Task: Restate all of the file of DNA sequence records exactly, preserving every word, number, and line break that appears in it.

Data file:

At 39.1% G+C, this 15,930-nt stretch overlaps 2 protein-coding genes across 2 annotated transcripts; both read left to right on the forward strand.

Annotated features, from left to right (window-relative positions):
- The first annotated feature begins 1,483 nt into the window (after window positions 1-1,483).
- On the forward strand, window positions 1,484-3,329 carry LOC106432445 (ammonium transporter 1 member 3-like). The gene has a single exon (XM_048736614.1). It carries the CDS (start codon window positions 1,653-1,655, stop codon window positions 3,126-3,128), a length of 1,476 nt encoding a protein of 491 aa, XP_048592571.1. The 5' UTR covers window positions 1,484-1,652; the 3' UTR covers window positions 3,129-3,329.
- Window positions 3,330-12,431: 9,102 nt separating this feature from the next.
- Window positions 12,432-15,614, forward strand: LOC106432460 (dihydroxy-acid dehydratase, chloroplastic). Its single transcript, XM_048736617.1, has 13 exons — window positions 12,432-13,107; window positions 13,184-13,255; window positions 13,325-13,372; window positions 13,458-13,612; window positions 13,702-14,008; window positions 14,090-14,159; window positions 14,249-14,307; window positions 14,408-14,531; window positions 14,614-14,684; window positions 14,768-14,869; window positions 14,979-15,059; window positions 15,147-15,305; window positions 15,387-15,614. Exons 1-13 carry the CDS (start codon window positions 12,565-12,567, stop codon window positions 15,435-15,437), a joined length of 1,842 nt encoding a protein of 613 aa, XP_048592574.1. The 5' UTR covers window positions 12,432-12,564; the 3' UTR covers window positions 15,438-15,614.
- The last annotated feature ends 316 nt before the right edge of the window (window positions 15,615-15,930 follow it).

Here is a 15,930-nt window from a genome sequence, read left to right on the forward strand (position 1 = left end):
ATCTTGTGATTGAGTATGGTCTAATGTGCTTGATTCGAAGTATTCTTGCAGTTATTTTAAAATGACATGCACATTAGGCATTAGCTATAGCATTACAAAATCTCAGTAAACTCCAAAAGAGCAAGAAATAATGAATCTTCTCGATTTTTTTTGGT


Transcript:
At 39.1% G+C, this 15,930-nt stretch overlaps 2 protein-coding genes across 2 annotated transcripts; both read left to right on the forward strand.

Annotated features, from left to right (window-relative positions):
- The first annotated feature begins 1,483 nt into the window (after window positions 1-1,483).
- On the forward strand, window positions 1,484-3,329 carry LOC106432445 (ammonium transporter 1 member 3-like). The gene has a single exon (XM_048736614.1). It carries the CDS (start codon window positions 1,653-1,655, stop codon window positions 3,126-3,128), a length of 1,476 nt encoding a protein of 491 aa, XP_048592571.1. The 5' UTR covers window positions 1,484-1,652; the 3' UTR covers window positions 3,129-3,329.
- Window positions 3,330-12,431: 9,102 nt separating this feature from the next.
- Window positions 12,432-15,614, forward strand: LOC106432460 (dihydroxy-acid dehydratase, chloroplastic). Its single transcript, XM_048736617.1, has 13 exons — window positions 12,432-13,107; window positions 13,184-13,255; window positions 13,325-13,372; window positions 13,458-13,612; window positions 13,702-14,008; window positions 14,090-14,159; window positions 14,249-14,307; window positions 14,408-14,531; window positions 14,614-14,684; window positions 14,768-14,869; window positions 14,979-15,059; window positions 15,147-15,305; window positions 15,387-15,614. Exons 1-13 carry the CDS (start codon window positions 12,565-12,567, stop codon window positions 15,435-15,437), a joined length of 1,842 nt encoding a protein of 613 aa, XP_048592574.1. The 5' UTR covers window positions 12,432-12,564; the 3' UTR covers window positions 15,438-15,614.
- The last annotated feature ends 316 nt before the right edge of the window (window positions 15,615-15,930 follow it).

Here is a 15,930-nt window from a genome sequence, read left to right on the forward strand (position 1 = left end):
ATCTTGTGATTGAGTATGGTCTAATGTGCTTGATTCGAAGTATTCTTGCAGTTATTTTAAAATGACATGCACATTAGGCATTAGCTATAGCATTACAAAATCTCAGTAAACTCCAAAAGAGCAAGAAATAATGAATCTTCTCGATTTTTTTTGGT